Never Say Last Run: Skateboarders Challenging the Terrain and Becoming Involved in Archaeology

Robert Muckle (Capilano University, North Vancouver, Canada) and Bruce Emmett (Independent Skateboarder and Artist)

A collaborative project involving skateboarders, artists, educators, and an archaeologist is a unique undertaking in the realm of archaeology in North America. This is partly the story of a wide-eyed archaeologist becoming immersed in the culture of skateboarding and discovering a level of intellectual engagement in an activity often perceived to be reserved for punk and parking lots. Preeminent persons in the skateboard industry, skateboard park designers, professional skateboarders, and skateboard activists have been part of the collaboration.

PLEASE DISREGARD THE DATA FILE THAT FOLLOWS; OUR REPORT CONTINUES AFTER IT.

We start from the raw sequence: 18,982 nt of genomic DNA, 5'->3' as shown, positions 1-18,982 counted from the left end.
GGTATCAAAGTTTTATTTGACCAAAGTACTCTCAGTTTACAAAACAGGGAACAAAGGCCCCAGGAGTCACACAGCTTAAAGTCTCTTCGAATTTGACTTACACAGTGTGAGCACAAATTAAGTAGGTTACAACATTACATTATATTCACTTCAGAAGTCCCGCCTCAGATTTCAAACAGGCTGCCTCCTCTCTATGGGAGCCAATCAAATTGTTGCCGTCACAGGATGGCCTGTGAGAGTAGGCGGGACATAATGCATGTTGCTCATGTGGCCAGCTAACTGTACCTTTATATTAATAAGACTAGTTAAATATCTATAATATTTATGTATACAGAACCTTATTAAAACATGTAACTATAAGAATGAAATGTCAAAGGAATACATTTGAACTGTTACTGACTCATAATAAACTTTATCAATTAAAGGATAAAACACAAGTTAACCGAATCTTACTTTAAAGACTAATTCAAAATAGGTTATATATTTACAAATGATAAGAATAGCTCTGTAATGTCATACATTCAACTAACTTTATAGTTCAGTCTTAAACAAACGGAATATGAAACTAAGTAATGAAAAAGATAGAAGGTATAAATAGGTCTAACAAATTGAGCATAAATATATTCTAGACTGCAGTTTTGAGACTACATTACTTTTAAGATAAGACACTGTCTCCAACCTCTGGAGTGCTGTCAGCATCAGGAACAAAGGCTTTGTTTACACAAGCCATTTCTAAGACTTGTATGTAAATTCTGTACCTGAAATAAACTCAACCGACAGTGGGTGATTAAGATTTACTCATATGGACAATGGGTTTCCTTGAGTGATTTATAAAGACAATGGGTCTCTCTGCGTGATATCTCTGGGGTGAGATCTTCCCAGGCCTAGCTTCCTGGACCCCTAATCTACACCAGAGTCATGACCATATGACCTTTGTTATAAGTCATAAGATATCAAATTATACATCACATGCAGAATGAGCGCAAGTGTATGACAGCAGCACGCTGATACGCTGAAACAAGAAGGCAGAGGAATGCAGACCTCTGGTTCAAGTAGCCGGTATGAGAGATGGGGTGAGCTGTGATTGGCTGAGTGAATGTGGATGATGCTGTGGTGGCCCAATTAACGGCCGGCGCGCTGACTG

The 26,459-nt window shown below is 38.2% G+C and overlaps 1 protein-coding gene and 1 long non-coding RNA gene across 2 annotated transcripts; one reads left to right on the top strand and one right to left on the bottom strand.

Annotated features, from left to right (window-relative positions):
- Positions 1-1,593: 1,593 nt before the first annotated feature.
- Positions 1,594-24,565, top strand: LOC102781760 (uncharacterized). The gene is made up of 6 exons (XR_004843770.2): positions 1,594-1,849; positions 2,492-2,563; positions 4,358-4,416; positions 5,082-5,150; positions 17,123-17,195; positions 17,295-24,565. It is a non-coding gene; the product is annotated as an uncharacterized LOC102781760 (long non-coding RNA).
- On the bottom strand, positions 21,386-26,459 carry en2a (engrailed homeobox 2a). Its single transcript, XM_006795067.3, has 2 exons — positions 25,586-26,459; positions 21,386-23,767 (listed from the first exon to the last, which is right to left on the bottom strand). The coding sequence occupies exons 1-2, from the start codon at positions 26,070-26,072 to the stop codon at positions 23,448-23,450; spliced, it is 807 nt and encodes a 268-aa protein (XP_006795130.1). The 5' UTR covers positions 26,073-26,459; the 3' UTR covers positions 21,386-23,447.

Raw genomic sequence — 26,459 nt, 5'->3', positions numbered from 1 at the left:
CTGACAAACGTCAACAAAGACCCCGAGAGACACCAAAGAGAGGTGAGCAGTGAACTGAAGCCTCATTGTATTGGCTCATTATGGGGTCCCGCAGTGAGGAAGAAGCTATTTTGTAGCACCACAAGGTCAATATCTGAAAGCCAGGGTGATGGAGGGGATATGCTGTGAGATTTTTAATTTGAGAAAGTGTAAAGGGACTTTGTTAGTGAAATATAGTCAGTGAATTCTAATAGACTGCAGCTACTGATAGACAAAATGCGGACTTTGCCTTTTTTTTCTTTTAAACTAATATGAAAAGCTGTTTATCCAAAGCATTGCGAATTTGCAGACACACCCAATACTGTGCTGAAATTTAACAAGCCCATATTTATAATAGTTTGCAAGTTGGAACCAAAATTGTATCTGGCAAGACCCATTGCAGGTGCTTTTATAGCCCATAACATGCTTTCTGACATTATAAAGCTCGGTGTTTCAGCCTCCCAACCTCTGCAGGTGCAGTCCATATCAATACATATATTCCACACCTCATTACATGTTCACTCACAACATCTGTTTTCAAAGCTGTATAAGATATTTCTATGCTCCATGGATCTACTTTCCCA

Experiences of those involved indicate there is considerable interest in the project by many people, but there are naysayers as well, leading to challenges to excavating what is perhaps the oldest intact public skateboard park in world. This presentation provides a short history of the construction and early use of what is now this highly significant site in Canada. It describes the challenges to excavation, issues related to heritage designation and control, interpretation of sites, and identity and practice. Ultimately, the excavation of, and even the widespread recognition of the heritage significance of the site may never be realized. Challenges include being stymied by purported leaders in education, and issues related to members of a subculture attempting to work within a dominant system. It may be that this project may never break ground. The quest for significance and the creation of a collaborative space between persons of disparate disciplines and interests may in fact be the greater story.